27. Vagabond

    Vagabond Well-Known Member

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    I am sure that if the Russian Federation blackballed him and his skaters, he, at least, could pull up stakes and go train skaters in another country. Like France, for example. :p
  28. hanca

    hanca Well-Known Member

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    By the way, Robin Szolkowy is not that high either. How much height difference is between him and Aliona?
  29. Zemgirl

    Zemgirl Well-Known Member

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    ISU bio says Robin is 1.75m, Aliona is 1.52.

    Shen and Zhao are listed as 1.60/1.77 respectively.

    Nicole Della Monica is taller than Lubov, so I don't think the height difference should be a huge problem.
  30. hanca

    hanca Well-Known Member

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    OMG, I never realised that Aliona is so tiny. Ljubov is taller than Aliona? :eek: Just 1cm, but still...
  31. Andrey aka Pushkin

    Andrey aka Pushkin Brezina's Nemesis

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    No way in hell Robin is 175 :)
    Maybe with his skates on.

    I didn't realize Kokon was so low, though.

    And Maisuradze is not a mess, he's a great pairs skater. I hope he has a great career himself, perhaps in Georgia :)
    They could use a pair.
  32. hanca

    hanca Well-Known Member

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    Why should Russia release him to skate for Georgia, but at the same time refusing to release Ljubov?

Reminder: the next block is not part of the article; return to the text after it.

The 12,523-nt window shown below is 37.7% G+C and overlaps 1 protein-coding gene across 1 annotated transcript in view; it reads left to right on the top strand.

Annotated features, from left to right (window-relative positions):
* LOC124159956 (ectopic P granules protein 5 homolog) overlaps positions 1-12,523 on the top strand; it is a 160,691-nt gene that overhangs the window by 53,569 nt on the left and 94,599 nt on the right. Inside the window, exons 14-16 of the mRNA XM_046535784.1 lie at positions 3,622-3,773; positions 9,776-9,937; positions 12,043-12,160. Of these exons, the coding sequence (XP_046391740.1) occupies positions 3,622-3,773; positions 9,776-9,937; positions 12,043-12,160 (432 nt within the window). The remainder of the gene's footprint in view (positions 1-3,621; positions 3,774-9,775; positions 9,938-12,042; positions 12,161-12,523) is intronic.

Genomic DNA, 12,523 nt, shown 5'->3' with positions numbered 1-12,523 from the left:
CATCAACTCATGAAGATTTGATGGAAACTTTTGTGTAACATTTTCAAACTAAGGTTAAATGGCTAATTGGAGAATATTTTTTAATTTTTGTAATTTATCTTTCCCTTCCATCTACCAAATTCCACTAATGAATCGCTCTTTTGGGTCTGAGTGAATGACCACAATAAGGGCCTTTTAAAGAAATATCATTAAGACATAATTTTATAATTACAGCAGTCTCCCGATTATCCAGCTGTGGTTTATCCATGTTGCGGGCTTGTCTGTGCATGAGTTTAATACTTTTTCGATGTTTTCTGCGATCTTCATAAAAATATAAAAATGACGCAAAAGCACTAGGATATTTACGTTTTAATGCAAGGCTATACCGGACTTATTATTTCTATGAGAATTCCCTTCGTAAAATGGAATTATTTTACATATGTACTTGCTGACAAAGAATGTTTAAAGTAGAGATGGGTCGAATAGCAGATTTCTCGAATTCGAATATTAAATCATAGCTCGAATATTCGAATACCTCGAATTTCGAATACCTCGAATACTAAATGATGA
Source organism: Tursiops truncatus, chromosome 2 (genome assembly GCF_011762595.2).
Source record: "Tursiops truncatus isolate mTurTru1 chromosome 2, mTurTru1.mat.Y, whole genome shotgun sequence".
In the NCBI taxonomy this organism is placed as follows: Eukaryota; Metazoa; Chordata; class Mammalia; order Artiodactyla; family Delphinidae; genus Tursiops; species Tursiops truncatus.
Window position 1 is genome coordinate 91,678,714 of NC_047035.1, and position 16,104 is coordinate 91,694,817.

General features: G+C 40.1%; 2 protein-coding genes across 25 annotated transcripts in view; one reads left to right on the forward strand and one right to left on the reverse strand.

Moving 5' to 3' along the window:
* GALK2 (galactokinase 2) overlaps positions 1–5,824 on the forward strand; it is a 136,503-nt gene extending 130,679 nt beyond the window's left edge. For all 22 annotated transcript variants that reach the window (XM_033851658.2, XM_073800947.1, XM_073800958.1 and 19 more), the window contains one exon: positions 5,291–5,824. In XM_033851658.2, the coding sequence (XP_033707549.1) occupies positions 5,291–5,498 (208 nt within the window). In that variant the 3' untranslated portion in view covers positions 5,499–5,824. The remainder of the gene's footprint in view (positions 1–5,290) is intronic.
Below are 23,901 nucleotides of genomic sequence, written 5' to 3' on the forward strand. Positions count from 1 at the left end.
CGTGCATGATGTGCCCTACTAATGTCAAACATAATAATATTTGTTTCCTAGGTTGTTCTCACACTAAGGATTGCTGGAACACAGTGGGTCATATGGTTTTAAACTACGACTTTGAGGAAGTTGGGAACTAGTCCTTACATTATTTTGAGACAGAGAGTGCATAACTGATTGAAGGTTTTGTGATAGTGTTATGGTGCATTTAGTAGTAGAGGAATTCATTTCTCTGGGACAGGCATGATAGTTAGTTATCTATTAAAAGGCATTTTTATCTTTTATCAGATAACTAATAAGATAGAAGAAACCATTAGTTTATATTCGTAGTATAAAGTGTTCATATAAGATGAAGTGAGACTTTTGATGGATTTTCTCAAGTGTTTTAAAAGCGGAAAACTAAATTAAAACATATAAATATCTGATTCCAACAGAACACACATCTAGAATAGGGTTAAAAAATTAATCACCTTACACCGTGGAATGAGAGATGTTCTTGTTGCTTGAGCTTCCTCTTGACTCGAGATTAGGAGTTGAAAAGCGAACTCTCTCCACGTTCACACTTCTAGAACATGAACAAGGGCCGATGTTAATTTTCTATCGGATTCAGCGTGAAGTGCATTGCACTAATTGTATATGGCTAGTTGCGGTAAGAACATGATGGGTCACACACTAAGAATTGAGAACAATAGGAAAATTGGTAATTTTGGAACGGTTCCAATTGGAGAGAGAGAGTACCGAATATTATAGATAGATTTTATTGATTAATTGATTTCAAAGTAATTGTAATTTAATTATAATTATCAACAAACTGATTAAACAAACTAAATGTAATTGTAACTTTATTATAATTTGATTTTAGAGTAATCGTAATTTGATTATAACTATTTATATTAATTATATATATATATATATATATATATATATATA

33. pinky166

    pinky166 Well-Known Member

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    Yes I think Robin is more likely around 170-172 cm. And 152-153 cm is pretty standard for a ladies pair's skater, Marley and Takahashi are both only 146 cm and Sui is apparently only 143 cm (though she is probably around Marley and Takahashi's height now as she appears to have grown a bit). Aliona is very tiny, but for pairs, not really.
  34. Cherub721

    Cherub721 YEAH!

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    Have I missed something or do you say that because he has a Georgian name?
  35. victoriaheidi

    victoriaheidi New Member

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    Ok, part of me is like, "yay, Velikov rocks!" But part of me doesn't get why he had to say that she's prone to being overweight. I may have a terrible eye or not a lot of pictures, but she's always looked normal to me, even amongst pairs. And why does he have to talk like that about a girl whose eating habits are known to be troubled, anyway?
  36. love_skate2011

    love_skate2011 Well-Known Member

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    Georgian last name mostly ends either ili or dze
    so chances Nodari has Georgian roots are very high.

    I think it is also great if he will skate for Georgia like Elene
  37. Andrey aka Pushkin

    Andrey aka Pushkin Brezina's Nemesis

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    He does have Georgian roots, it's not just the name (which is obviously Georgian).
    But unfortunately, there's no rumor of any kind implying that he might switch countries. It would be a shame if he'd get lost in the sea of talented Russian pairs.
  38. kwanfan1818

    kwanfan1818 I

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    Is there even a rumor of a female Georgian pairs skater with whom he could skate? In any case, the Russian Fed would have to release him, and that would be two years, and he'd no longer have the subsidized training or the political clout of the Russian Fed.
  39. Vash01

    Vash01 Well-Known Member

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    I thought Nodari had already found a partner?
  40. pinky166

    pinky166 Well-Known Member

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    Well, there is Nikol Gosviani who is Georgian but represents Russia and currently skates singles. If she were to switch representation then they could team up and represent Georgia together.